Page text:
To extract transceiver module 10 from cage 12, cage latch 16 must be moved away from surface 33 of transceiver module 10 a sufficient distance so that that latch slot 40 is removed from engagement with latch boss 34 and latch boss 34 clears the front edge 36 of latch slot 40, as will be described more fully below.
In the configuration of transceiver module 10 having release handle 27 and actuator wedge 28, the release handle 27 can be used to release transceiver module 10 from cage 12 so that it can be extracted therefrom. In
As wedge 28 moves away from front surface 21, ramp portions 52 of wedge 28 engage cage latch 16 and deflect latch 16 away from surface 33 of transceiver module 10 and consequently away from latch boss 34. In this way, the movement of wedge 28 against latch 16 pushes latch 16 off latch boss 34 and provides clearance for latch boss 34 to pass out of latch slot 40. Once adequate clearance is provided, transceiver module 10 can be removed from cage 12, such as by pulling on handle 27.
In the configuration of transceiver module 10 in which release handle 27 and wedge 28 are not present, release tool 60 (illustrated in
To remove transceiver module 10 using release tool 60, actuator arm 64 is inserted through gap or opening 70 in front face 21 of housing 22. Opening 70 is sized to receive actuator arm 64 and permit actuator arm 64 to pass unimpeded through slot 42. From this first position, as removal tool 60 is advanced toward transceiver module 10, connector engagement elements 62 engage receptacles 20, and ramp portions 52 of actuator arm 64 engage cage latch 16. Ramp portion(s) 52 deflect latch 16 away from surface 33 of transceiver module 10 and consequently away from latch boss 34 to provide clearance for latch boss 34 to pass out of latch slot 40. Once actuator arm 64 of removal tool 60 is fully inserted and adequate clearance is provided, transceiver module 10 can be removed from cage 12, such as by pulling on handle portion 61 of removal tool 60.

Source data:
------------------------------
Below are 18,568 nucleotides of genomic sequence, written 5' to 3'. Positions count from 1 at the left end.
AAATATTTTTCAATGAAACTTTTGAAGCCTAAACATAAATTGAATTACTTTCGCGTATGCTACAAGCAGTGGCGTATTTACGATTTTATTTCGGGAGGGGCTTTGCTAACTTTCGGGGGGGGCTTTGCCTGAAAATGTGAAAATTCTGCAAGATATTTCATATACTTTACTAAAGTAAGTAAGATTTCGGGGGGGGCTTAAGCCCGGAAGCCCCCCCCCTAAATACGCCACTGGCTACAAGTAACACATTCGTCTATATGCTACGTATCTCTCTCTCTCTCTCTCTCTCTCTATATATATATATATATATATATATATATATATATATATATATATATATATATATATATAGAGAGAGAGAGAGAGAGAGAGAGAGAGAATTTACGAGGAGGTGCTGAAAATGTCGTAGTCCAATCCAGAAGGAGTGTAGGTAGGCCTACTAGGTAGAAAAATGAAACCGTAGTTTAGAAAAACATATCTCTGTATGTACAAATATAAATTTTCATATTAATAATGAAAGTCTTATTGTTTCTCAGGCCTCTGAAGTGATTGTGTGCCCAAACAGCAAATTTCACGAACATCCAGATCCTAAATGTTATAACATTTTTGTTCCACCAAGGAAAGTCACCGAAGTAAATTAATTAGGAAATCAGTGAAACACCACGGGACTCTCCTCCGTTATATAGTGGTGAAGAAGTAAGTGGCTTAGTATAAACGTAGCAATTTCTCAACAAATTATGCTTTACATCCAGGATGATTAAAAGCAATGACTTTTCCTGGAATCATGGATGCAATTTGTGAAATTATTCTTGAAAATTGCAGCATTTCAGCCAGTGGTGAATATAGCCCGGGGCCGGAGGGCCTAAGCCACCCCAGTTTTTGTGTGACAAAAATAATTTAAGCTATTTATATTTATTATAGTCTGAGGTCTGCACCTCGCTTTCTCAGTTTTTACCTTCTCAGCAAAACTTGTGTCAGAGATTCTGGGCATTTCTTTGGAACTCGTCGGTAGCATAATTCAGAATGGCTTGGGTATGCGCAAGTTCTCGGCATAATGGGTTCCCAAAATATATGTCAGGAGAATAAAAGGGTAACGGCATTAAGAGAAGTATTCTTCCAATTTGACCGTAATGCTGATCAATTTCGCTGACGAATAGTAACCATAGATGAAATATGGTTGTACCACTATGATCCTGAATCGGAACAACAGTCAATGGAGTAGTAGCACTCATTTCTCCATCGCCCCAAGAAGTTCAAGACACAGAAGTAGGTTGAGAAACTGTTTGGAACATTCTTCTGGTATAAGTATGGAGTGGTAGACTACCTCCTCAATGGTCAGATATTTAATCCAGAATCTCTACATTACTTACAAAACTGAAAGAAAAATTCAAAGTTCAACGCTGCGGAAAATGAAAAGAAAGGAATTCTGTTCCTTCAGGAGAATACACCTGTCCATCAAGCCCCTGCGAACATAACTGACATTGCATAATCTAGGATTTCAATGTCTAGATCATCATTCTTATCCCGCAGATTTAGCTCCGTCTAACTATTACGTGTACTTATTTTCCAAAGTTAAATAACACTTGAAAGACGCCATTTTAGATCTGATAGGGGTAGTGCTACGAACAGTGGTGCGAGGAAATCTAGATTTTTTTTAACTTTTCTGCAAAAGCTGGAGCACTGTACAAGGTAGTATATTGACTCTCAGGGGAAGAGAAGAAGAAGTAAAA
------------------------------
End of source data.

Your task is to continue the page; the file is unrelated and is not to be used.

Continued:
Actuator arm 64 of removal tool 60 is illustrated as spatially fixed with respect to handle portion 61 and connector engagement elements 62, such that connector engagement elements 62 engage receptacles 20 of transceiver module 10 concurrent with the engagement of actuator arm 64 and latch 16. In other embodiments, actuator arm 64 may be movable with respect to handle portion 61 and connector engagement elements 62, such that connector engagement elements 62 engage receptacles 20 of transceiver module 10 prior to the engagement of actuator arm 64 and latch 16.
Typically, fiber optic components use color to designate mode (e.g., wavelength, contact type, product type, etc.). Transceiver module 10 is generally small and only a small portion of transceiver module 10 is visible when installed in cage 12. Mode indicator button 30 (